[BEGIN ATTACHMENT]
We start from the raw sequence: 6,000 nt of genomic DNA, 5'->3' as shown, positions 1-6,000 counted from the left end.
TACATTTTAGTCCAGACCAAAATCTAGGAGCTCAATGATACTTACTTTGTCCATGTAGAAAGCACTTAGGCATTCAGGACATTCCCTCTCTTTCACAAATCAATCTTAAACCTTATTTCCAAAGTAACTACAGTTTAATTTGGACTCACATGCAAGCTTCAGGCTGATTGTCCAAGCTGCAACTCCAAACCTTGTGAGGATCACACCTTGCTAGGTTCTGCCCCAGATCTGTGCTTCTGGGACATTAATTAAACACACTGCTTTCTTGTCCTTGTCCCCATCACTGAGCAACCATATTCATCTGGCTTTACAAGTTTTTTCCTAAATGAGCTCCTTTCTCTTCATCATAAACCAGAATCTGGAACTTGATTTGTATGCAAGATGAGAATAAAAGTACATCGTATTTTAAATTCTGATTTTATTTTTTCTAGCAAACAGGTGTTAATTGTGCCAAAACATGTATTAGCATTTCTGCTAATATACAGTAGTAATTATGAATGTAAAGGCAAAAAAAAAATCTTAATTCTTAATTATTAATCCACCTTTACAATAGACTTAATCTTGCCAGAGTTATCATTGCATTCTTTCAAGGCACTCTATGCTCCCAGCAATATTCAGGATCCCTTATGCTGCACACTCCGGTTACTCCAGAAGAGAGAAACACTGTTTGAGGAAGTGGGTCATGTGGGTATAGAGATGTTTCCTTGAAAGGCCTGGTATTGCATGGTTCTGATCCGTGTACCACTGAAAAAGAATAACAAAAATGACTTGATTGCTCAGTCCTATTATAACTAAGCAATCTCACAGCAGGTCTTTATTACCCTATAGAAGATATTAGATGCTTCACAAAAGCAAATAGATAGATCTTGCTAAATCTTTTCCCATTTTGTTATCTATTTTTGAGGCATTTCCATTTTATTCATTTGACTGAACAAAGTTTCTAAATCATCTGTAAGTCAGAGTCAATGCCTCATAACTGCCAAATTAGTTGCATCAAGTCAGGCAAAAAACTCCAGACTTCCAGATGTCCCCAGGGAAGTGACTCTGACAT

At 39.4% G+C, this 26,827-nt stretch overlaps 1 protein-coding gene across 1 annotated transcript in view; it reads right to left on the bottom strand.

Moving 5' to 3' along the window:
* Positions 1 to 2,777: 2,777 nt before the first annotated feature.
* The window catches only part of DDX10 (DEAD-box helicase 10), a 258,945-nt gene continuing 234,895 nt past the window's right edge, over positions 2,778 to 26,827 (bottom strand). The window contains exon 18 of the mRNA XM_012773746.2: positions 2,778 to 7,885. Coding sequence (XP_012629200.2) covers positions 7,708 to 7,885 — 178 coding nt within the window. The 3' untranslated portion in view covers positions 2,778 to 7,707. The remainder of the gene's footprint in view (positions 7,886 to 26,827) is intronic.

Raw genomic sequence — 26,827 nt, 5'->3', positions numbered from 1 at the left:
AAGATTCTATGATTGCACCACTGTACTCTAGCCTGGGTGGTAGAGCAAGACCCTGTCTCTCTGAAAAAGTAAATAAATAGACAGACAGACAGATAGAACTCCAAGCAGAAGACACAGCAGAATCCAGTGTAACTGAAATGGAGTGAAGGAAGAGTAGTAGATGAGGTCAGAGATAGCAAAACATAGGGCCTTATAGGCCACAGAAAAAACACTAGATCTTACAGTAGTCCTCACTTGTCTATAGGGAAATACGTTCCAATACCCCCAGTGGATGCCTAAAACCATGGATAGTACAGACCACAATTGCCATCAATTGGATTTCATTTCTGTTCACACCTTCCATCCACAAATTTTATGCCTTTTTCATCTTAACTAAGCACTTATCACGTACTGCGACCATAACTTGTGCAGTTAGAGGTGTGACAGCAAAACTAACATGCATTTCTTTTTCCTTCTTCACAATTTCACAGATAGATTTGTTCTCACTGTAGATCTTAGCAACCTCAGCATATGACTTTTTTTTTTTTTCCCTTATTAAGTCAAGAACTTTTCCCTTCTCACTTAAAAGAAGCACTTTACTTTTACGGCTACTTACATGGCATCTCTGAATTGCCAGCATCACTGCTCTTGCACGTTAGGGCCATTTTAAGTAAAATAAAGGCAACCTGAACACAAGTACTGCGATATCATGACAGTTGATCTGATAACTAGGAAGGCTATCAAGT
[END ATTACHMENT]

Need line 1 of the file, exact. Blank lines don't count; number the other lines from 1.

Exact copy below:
We start from the raw sequence: 6,000 nt of genomic DNA, 5'->3' as shown, positions 1-6,000 counted from the left end.